Balancing nature's symphony

http://www.verynan.com 2011-08-03 11:11 十分教育网


Wang Yi has retained a deep love for music and nature despite his busy work at a Chinese bank. Courtesy of Wang Yi

Despite the late hour, Wang Yi drapes a coat around his shoulders and reaches for the voice recorder that is never far from his side. This career banker and passionate composer softly croons a tune as it comes to mind, conscious that it could be the beginning of a new musical ode to his homeland.

Wang, whose composition, Praises of China, toured Vienna in January, does not deal in staves and is not a master of any musical instrument. Instead, he calls himself a "primitive composer".

Describing his musical methods, Wang, vice-governor of China Development Bank, refers to the people of the Song Dynasty (960-1279), who left no formal record of their music other than the lyrics and the sounds of their instruments, like carillon made of bronze. His is a modern adaptation. Wang records his voice on the computer and pieces together the rhythm to form each section.
Wang's recent work was part of a concert organized by the China Record Company and China Central Television (CCTV) and held at the Golden Hall of Musikverein, in Vienna. Shao En, chief conductor of the National Symphony Orchestra of China, took the baton to lead the Vienna Volksoper Orchestra.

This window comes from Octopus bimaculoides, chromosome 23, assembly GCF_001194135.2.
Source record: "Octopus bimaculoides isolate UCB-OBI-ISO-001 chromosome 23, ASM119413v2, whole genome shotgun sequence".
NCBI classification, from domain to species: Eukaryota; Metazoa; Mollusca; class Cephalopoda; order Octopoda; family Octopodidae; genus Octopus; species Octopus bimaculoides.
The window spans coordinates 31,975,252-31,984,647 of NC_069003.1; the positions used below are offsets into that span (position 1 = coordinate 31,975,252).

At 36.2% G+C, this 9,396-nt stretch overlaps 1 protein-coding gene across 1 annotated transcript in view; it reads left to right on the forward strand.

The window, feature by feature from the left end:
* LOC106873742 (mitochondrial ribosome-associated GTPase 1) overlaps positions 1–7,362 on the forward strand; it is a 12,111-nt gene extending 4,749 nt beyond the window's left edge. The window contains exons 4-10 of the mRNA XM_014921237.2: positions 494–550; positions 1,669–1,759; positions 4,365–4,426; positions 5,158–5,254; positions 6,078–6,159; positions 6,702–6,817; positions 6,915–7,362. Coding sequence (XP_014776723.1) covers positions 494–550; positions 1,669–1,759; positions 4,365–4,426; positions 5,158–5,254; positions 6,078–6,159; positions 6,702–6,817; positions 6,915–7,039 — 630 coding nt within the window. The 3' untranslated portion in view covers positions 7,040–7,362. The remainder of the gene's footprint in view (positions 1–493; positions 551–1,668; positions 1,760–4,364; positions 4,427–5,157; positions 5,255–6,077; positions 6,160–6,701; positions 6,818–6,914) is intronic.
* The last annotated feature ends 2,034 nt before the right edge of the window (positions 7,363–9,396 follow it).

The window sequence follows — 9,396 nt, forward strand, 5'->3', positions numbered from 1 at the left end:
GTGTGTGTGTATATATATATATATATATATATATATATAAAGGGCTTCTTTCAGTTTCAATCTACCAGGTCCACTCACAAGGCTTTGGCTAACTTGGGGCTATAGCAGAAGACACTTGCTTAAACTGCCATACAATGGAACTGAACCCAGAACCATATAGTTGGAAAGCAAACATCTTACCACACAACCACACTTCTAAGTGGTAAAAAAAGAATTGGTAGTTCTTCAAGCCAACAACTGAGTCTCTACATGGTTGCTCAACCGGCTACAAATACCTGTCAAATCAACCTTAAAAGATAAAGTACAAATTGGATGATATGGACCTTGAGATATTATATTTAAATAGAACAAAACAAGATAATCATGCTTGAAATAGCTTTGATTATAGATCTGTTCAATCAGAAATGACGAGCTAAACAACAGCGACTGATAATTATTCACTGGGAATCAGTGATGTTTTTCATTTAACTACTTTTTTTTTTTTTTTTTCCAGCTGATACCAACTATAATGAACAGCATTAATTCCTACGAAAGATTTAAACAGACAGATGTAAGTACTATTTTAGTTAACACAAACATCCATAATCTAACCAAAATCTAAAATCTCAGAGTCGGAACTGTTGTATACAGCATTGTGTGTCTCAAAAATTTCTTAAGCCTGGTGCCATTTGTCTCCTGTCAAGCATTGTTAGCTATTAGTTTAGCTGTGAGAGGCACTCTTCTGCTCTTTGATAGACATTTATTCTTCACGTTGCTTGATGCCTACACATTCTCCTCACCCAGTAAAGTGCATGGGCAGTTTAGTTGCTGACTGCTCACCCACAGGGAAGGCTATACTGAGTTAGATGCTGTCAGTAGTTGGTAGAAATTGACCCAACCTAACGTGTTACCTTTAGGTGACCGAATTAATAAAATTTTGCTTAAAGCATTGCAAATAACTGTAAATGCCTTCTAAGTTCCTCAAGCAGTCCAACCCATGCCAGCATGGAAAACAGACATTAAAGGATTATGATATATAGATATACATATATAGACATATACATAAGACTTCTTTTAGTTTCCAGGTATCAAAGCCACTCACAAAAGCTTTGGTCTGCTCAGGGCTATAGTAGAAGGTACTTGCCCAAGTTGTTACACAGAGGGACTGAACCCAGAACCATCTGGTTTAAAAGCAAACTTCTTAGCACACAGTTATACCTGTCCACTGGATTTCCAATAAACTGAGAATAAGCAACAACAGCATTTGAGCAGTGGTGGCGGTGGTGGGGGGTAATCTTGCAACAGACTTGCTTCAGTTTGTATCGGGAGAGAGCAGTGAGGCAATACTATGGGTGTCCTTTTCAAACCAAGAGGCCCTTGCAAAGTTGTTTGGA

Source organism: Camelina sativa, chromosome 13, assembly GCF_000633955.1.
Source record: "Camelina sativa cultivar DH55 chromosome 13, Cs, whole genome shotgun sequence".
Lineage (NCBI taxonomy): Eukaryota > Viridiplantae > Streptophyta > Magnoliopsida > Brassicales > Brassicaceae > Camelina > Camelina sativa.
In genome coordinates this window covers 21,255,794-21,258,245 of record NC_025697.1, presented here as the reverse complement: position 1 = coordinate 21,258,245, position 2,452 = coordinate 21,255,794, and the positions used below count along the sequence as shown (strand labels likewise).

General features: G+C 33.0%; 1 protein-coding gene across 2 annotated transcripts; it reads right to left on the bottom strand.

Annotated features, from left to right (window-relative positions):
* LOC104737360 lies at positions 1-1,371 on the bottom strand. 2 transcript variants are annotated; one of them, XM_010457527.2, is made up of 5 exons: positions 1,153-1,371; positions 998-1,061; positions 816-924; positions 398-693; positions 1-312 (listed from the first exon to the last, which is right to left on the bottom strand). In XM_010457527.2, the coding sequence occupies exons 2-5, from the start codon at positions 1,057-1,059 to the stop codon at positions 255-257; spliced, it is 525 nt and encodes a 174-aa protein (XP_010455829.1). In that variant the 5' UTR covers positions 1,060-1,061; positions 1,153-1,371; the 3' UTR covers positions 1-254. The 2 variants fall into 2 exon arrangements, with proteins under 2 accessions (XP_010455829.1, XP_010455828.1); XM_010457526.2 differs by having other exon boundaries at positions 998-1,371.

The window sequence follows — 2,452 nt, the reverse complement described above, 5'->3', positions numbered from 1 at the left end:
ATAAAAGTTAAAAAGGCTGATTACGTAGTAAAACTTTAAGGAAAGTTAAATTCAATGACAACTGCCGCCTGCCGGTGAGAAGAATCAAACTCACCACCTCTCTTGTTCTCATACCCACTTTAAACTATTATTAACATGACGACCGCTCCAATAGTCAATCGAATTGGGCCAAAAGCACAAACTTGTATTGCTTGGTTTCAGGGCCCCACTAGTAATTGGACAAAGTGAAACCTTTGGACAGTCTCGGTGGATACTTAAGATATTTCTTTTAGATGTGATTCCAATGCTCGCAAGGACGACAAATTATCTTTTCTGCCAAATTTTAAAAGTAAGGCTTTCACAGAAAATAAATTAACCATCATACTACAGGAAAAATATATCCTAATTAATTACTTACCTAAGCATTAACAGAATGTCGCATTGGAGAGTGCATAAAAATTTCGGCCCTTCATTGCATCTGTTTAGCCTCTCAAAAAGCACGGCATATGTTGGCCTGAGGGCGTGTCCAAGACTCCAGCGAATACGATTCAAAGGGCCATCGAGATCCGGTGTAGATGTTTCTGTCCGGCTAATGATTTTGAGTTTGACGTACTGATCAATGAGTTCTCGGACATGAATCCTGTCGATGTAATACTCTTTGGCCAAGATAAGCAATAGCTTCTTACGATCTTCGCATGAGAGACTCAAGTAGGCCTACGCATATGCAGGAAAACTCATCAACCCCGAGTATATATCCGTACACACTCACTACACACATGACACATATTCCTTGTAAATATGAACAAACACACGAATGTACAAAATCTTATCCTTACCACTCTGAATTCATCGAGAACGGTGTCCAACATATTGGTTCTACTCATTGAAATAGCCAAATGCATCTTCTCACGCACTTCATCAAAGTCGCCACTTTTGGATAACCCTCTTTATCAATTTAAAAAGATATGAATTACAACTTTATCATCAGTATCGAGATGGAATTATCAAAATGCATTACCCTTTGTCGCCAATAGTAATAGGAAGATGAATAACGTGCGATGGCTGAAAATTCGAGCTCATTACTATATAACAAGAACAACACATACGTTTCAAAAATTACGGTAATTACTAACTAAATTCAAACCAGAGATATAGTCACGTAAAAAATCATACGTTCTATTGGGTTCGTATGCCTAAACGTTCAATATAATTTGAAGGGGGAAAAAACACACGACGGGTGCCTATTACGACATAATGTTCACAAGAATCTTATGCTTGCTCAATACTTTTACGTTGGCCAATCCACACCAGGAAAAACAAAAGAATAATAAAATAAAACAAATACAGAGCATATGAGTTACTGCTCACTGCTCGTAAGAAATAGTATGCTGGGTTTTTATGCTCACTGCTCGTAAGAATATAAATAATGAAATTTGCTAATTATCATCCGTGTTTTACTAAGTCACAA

Wang, from Yunnan province, is a former history major from Peking University and holds a PhD in economics from the Southwest University of Finance and Economics. He has worked for the bank for a decade.

His impressive resume shows nothing to reveal his musical abilities. Yet Wang is a symphony enthusiast, devoted to creating exciting movements for his beloved country.

Premiering in December by the National Symphony Orchestra of China in Beijing, the theme of his four-movement symphony is the Chinese people's pursuit of their dreams.

"Praises of China is natural composing for me," the 53-year-old says. In 2002, he traveled to Qinghai province where "the mountains and blue skies could almost be touched". Wang had an impulse to free his voice and yelled constantly with echoes running back. For him, the yelling itself was a kind of melody.

"I give primary importance to these gorgeous landscapes. To those who make music as art in the face of commercial culture, who turn their imaginations over to populism and their intelligence to conformity, I say, bravo!"